Migrants are escorted by military personnel after being rescued while crossing the English Channel in Dover, England, May 1, 2022. English and Welsh bishops said the U.K. government is unfairly punishing the migrants for the crimes of trafficking gangs by sending the them to Rwanda to have their asylum applications processed. CNS photo/Henry Nicholls, Reuters

UK punishing asylum-seekers, bishops say

By  Simon Caldwell, Catholic News Service
  • May 12, 2022

MANCHESTER, ENGLAND -- The U.K. government is unfairly punishing English Channel migrants for the crimes of human traffickers by sending the migrants to Rwanda to have asylum applications processed, said the English and Welsh bishops.

In a May 9 statement, the bishops said a plan aimed at keeping people from entering England illegally by small boats failed to treat the migrants justly and to honour “their dignity as human persons.”

“Our Christian faith demands that we respond generously to asylum-seekers, whose dignity must be protected and upheld,” the statement said.

“Those seeking refuge in the U.K. should be provided with safe routes for travelling, have the opportunity to tell their story, be listened to and have their cases assessed justly. We keep in mind that there is no illegal asylum-seeker — to claim asylum is a human right.”

The asylum-seekers, the bishops said, are not criminals.

“People smugglers and modern-day human traffickers profit from the desperation and misery of refugees. We fully support their prosecution. It is imperative, however, to make a clear distinction between victims and those who exploit them. Crime is defeated by confronting the perpetrators, not by punishing the victims.”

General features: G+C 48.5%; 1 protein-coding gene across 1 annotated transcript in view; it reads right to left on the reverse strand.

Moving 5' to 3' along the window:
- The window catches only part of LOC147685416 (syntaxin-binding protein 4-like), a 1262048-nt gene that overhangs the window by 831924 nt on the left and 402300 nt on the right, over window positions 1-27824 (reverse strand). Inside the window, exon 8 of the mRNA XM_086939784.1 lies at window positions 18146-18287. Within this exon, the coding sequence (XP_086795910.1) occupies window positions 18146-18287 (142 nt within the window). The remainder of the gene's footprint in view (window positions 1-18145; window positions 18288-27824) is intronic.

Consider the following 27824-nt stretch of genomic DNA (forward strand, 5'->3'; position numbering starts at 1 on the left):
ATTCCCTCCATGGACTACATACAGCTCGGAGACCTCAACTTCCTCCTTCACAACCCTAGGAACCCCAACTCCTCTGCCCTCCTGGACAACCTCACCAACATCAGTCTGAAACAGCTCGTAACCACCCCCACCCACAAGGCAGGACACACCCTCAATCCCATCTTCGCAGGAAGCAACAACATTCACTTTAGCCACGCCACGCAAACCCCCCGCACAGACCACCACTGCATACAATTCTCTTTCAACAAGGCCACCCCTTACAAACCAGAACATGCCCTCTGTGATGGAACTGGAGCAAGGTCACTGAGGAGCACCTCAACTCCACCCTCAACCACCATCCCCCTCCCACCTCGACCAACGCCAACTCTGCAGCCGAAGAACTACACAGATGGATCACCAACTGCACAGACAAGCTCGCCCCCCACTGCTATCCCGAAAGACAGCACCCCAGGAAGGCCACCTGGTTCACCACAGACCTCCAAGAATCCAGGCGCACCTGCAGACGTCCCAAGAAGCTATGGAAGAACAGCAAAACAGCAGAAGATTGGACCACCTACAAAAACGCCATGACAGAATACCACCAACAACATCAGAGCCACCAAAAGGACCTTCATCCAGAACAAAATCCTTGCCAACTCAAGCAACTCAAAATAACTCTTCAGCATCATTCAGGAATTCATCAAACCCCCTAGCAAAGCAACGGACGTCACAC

Speaking to journalists May 9, Cardinal Vincent Nichols said the statement was accepted unanimously by the bishops at their plenary assembly in Cardiff, Wales, May 2-6.

He said the plan, introduced through the Nationality and Borders Act 2022, was wrong because it outsourced the responsibility of the government to process claims for asylum to another country.

“Clearly, we accept the complexity of these processes. We clearly accept the weight of responsibility on (the) policy maker,” said Nichols, president of the English and Welsh bishops’ conference. He said the Act failed “to provide due process for the testing of claims.”

“Policy should not be aimed at mistaken targets,” he said. “We suggest that the Act threatens to criminalize people who have been victims ... and has the potential to start a process by which they could be deported.”

The 120 million-British-pound deal with Rwanda means all single men who arrive by small boats on U.K. shores will be sent some 6,500 km away while their asylum claims are processed.

Prime Minister Boris Johnson has insisted that the plan is “morally right,” because he believes it will reduce the risk of migrants drowning as they attempt to cross the stretch of water between England and France. He also seeks to disrupt the business model of human traffickers, who charge migrants large sums of money for passage in a boat.

The majority of migrants, mostly from the Middle East and Africa, who attempt to enter England illegally by this route have already passed through several safe European countries where they could have claimed asylum.

In 2021, more than 30,000 migrants entered England illegally by crossing the Channel, but others died trying, with 27 drowning on one occasion in November.

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